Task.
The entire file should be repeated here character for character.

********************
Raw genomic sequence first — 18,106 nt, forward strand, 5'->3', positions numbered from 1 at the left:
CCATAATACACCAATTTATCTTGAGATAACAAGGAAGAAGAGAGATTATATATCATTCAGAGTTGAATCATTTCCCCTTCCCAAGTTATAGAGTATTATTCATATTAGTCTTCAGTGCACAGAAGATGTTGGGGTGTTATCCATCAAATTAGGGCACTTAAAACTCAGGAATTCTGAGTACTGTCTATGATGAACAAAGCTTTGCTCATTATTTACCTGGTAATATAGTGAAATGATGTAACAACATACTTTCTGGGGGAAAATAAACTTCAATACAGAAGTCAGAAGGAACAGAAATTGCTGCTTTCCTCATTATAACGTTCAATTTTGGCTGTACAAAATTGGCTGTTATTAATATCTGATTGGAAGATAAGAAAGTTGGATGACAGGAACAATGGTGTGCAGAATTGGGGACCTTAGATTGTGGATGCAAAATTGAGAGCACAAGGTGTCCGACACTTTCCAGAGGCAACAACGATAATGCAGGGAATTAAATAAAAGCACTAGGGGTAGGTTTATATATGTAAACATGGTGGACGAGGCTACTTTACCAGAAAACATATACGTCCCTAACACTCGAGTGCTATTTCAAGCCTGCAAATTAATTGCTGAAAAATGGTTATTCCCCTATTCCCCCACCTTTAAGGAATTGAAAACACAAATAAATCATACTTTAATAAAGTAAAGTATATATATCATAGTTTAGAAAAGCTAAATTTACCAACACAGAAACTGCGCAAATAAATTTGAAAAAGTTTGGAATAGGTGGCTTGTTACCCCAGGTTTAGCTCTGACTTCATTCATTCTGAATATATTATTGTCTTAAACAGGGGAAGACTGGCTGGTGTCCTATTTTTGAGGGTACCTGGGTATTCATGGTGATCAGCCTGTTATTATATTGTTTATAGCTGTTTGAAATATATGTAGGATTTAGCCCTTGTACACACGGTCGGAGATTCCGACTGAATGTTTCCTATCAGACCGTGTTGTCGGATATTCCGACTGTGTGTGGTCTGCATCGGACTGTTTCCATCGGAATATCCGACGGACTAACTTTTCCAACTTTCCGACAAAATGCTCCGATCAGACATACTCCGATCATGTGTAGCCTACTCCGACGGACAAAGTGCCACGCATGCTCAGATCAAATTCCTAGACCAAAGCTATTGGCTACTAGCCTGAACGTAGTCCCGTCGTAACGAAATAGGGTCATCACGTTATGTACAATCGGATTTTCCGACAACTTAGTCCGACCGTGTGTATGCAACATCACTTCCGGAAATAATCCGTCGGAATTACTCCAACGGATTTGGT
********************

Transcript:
Raw genomic sequence first — 18,106 nt, forward strand, 5'->3', positions numbered from 1 at the left:
CCATAATACACCAATTTATCTTGAGATAACAAGGAAGAAGAGAGATTATATATCATTCAGAGTTGAATCATTTCCCCTTCCCAAGTTATAGAGTATTATTCATATTAGTCTTCAGTGCACAGAAGATGTTGGGGTGTTATCCATCAAATTAGGGCACTTAAAACTCAGGAATTCTGAGTACTGTCTATGATGAACAAAGCTTTGCTCATTATTTACCTGGTAATATAGTGAAATGATGTAACAACATACTTTCTGGGGGAAAATAAACTTCAATACAGAAGTCAGAAGGAACAGAAATTGCTGCTTTCCTCATTATAACGTTCAATTTTGGCTGTACAAAATTGGCTGTTATTAATATCTGATTGGAAGATAAGAAAGTTGGATGACAGGAACAATGGTGTGCAGAATTGGGGACCTTAGATTGTGGATGCAAAATTGAGAGCACAAGGTGTCCGACACTTTCCAGAGGCAACAACGATAATGCAGGGAATTAAATAAAAGCACTAGGGGTAGGTTTATATATGTAAACATGGTGGACGAGGCTACTTTACCAGAAAACATATACGTCCCTAACACTCGAGTGCTATTTCAAGCCTGCAAATTAATTGCTGAAAAATGGTTATTCCCCTATTCCCCCACCTTTAAGGAATTGAAAACACAAATAAATCATACTTTAATAAAGTAAAGTATATATATCATAGTTTAGAAAAGCTAAATTTACCAACACAGAAACTGCGCAAATAAATTTGAAAAAGTTTGGAATAGGTGGCTTGTTACCCCAGGTTTAGCTCTGACTTCATTCATTCTGAATATATTATTGTCTTAAACAGGGGAAGACTGGCTGGTGTCCTATTTTTGAGGGTACCTGGGTATTCATGGTGATCAGCCTGTTATTATATTGTTTATAGCTGTTTGAAATATATGTAGGATTTAGCCCTTGTACACACGGTCGGAGATTCCGACTGAATGTTTCCTATCAGACCGTGTTGTCGGATATTCCGACTGTGTGTGGTCTGCATCGGACTGTTTCCATCGGAATATCCGACGGACTAACTTTTCCAACTTTCCGACAAAATGCTCCGATCAGACATACTCCGATCATGTGTAGCCTACTCCGACGGACAAAGTGCCACGCATGCTCAGATCAAATTCCTAGACCAAAGCTATTGGCTACTAGCCTGAACGTAGTCCCGTCGTAACGAAATAGGGTCATCACGTTATGTACAATCGGATTTTCCGACAACTTAGTCCGACCGTGTGTATGCAACATCACTTCCGGAAATAATCCGTCGGAATTACTCCAACGGATTTGGT